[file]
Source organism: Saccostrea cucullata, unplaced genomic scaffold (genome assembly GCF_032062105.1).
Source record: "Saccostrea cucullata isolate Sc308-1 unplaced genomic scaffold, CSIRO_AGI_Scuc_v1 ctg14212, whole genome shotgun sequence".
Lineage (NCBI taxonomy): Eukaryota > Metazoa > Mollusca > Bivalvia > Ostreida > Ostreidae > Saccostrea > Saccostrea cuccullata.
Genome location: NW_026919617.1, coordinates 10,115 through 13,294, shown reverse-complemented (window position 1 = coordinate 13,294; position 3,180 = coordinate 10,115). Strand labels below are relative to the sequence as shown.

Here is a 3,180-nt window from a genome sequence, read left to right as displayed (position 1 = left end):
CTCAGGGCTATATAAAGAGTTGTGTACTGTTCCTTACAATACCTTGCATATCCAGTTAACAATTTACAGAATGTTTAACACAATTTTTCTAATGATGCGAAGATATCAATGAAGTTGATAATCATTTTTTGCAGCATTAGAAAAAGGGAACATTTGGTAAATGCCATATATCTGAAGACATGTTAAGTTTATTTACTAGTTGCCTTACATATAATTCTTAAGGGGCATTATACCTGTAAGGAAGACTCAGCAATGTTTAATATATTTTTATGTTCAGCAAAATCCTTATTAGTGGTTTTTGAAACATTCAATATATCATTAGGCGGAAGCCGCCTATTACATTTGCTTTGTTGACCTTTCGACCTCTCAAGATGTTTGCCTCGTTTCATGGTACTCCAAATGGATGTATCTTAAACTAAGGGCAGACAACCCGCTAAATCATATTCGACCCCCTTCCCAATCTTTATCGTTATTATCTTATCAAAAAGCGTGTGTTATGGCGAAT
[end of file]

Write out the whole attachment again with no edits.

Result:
Source organism: Saccostrea cucullata, unplaced genomic scaffold (genome assembly GCF_032062105.1).
Source record: "Saccostrea cucullata isolate Sc308-1 unplaced genomic scaffold, CSIRO_AGI_Scuc_v1 ctg14212, whole genome shotgun sequence".
Lineage (NCBI taxonomy): Eukaryota > Metazoa > Mollusca > Bivalvia > Ostreida > Ostreidae > Saccostrea > Saccostrea cuccullata.
Genome location: NW_026919617.1, coordinates 10,115 through 13,294, shown reverse-complemented (window position 1 = coordinate 13,294; position 3,180 = coordinate 10,115). Strand labels below are relative to the sequence as shown.

Here is a 3,180-nt window from a genome sequence, read left to right as displayed (position 1 = left end):
CTCAGGGCTATATAAAGAGTTGTGTACTGTTCCTTACAATACCTTGCATATCCAGTTAACAATTTACAGAATGTTTAACACAATTTTTCTAATGATGCGAAGATATCAATGAAGTTGATAATCATTTTTTGCAGCATTAGAAAAAGGGAACATTTGGTAAATGCCATATATCTGAAGACATGTTAAGTTTATTTACTAGTTGCCTTACATATAATTCTTAAGGGGCATTATACCTGTAAGGAAGACTCAGCAATGTTTAATATATTTTTATGTTCAGCAAAATCCTTATTAGTGGTTTTTGAAACATTCAATATATCATTAGGCGGAAGCCGCCTATTACATTTGCTTTGTTGACCTTTCGACCTCTCAAGATGTTTGCCTCGTTTCATGGTACTCCAAATGGATGTATCTTAAACTAAGGGCAGACAACCCGCTAAATCATATTCGACCCCCTTCCCAATCTTTATCGTTATTATCTTATCAAAAAGCGTGTGTTATGGCGAAT